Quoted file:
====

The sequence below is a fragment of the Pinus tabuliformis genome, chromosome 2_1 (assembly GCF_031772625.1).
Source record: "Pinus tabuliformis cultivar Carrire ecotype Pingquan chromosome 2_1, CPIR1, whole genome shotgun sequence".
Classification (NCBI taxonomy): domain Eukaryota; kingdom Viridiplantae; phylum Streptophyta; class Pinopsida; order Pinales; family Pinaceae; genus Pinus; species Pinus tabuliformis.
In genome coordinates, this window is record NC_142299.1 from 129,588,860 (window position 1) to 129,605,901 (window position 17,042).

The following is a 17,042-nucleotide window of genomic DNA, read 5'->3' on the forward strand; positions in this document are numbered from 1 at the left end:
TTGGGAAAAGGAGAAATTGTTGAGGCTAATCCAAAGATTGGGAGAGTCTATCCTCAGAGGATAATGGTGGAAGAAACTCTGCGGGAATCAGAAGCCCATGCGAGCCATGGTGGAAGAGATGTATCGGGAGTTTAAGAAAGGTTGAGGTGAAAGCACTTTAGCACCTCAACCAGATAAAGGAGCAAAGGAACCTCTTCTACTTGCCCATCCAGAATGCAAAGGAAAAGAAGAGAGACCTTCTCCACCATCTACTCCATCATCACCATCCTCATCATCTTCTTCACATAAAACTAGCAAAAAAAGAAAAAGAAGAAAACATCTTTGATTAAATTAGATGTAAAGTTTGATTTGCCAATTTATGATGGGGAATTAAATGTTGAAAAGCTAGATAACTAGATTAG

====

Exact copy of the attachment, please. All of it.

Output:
The sequence below is a fragment of the Pinus tabuliformis genome, chromosome 2_1 (assembly GCF_031772625.1).
Source record: "Pinus tabuliformis cultivar Carrire ecotype Pingquan chromosome 2_1, CPIR1, whole genome shotgun sequence".
Classification (NCBI taxonomy): domain Eukaryota; kingdom Viridiplantae; phylum Streptophyta; class Pinopsida; order Pinales; family Pinaceae; genus Pinus; species Pinus tabuliformis.
In genome coordinates, this window is record NC_142299.1 from 129,588,860 (window position 1) to 129,605,901 (window position 17,042).

The following is a 17,042-nucleotide window of genomic DNA, read 5'->3' on the forward strand; positions in this document are numbered from 1 at the left end:
TTGGGAAAAGGAGAAATTGTTGAGGCTAATCCAAAGATTGGGAGAGTCTATCCTCAGAGGATAATGGTGGAAGAAACTCTGCGGGAATCAGAAGCCCATGCGAGCCATGGTGGAAGAGATGTATCGGGAGTTTAAGAAAGGTTGAGGTGAAAGCACTTTAGCACCTCAACCAGATAAAGGAGCAAAGGAACCTCTTCTACTTGCCCATCCAGAATGCAAAGGAAAAGAAGAGAGACCTTCTCCACCATCTACTCCATCATCACCATCCTCATCATCTTCTTCACATAAAACTAGCAAAAAAAGAAAAAGAAGAAAACATCTTTGATTAAATTAGATGTAAAGTTTGATTTGCCAATTTATGATGGGGAATTAAATGTTGAAAAGCTAGATAACTAGATTAG